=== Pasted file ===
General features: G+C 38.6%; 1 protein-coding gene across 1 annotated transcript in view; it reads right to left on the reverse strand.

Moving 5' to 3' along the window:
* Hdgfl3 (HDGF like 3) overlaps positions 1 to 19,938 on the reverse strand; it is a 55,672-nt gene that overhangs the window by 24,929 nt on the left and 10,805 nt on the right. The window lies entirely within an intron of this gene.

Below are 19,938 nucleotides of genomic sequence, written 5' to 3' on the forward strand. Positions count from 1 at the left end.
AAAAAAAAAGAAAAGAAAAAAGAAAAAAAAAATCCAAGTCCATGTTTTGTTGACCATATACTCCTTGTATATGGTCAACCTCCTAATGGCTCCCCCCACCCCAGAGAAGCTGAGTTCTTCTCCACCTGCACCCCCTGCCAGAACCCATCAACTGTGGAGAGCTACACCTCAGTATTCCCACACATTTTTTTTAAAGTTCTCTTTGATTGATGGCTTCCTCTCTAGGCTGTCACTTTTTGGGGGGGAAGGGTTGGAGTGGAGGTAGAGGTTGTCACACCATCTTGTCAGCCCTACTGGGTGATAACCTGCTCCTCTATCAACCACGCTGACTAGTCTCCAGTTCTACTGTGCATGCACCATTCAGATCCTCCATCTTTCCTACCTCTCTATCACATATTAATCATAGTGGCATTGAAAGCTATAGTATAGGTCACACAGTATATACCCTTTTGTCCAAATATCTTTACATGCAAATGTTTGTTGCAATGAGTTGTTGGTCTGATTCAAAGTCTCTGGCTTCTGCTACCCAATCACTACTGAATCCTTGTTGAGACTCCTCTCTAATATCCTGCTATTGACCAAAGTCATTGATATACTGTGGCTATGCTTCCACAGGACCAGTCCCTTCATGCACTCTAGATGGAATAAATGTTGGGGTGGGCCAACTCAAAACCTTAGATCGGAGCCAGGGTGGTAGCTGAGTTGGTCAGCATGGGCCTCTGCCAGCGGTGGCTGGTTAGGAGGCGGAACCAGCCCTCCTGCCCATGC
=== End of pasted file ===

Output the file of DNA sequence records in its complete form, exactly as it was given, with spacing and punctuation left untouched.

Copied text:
General features: G+C 38.6%; 1 protein-coding gene across 1 annotated transcript in view; it reads right to left on the reverse strand.

Moving 5' to 3' along the window:
* Hdgfl3 (HDGF like 3) overlaps positions 1 to 19,938 on the reverse strand; it is a 55,672-nt gene that overhangs the window by 24,929 nt on the left and 10,805 nt on the right. The window lies entirely within an intron of this gene.

Below are 19,938 nucleotides of genomic sequence, written 5' to 3' on the forward strand. Positions count from 1 at the left end.
AAAAAAAAAGAAAAGAAAAAAGAAAAAAAAAATCCAAGTCCATGTTTTGTTGACCATATACTCCTTGTATATGGTCAACCTCCTAATGGCTCCCCCCACCCCAGAGAAGCTGAGTTCTTCTCCACCTGCACCCCCTGCCAGAACCCATCAACTGTGGAGAGCTACACCTCAGTATTCCCACACATTTTTTTTAAAGTTCTCTTTGATTGATGGCTTCCTCTCTAGGCTGTCACTTTTTGGGGGGGAAGGGTTGGAGTGGAGGTAGAGGTTGTCACACCATCTTGTCAGCCCTACTGGGTGATAACCTGCTCCTCTATCAACCACGCTGACTAGTCTCCAGTTCTACTGTGCATGCACCATTCAGATCCTCCATCTTTCCTACCTCTCTATCACATATTAATCATAGTGGCATTGAAAGCTATAGTATAGGTCACACAGTATATACCCTTTTGTCCAAATATCTTTACATGCAAATGTTTGTTGCAATGAGTTGTTGGTCTGATTCAAAGTCTCTGGCTTCTGCTACCCAATCACTACTGAATCCTTGTTGAGACTCCTCTCTAATATCCTGCTATTGACCAAAGTCATTGATATACTGTGGCTATGCTTCCACAGGACCAGTCCCTTCATGCACTCTAGATGGAATAAATGTTGGGGTGGGCCAACTCAAAACCTTAGATCGGAGCCAGGGTGGTAGCTGAGTTGGTCAGCATGGGCCTCTGCCAGCGGTGGCTGGTTAGGAGGCGGAACCAGCCCTCCTGCCCATGC